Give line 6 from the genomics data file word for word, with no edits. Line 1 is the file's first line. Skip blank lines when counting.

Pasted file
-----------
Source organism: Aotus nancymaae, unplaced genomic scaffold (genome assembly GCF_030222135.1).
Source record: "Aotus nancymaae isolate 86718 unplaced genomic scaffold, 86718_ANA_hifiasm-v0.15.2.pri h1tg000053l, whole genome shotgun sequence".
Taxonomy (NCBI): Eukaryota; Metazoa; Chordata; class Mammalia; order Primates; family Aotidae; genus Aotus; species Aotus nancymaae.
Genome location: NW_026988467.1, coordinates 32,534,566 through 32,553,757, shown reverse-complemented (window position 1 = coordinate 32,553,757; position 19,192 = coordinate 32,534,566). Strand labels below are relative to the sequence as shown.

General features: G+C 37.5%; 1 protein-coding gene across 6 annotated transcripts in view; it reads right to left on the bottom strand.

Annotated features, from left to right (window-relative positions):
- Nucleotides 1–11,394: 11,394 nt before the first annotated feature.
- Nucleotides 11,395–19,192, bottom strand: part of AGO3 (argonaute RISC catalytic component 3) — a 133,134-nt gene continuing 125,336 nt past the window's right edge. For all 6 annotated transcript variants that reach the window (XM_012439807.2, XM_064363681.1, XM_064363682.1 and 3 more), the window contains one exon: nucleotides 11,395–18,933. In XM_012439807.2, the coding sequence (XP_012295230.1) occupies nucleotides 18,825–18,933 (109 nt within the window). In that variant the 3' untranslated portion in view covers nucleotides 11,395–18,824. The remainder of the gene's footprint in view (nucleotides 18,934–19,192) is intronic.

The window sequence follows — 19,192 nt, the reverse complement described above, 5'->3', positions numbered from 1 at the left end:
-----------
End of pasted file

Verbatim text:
Annotated features, from left to right (window-relative positions):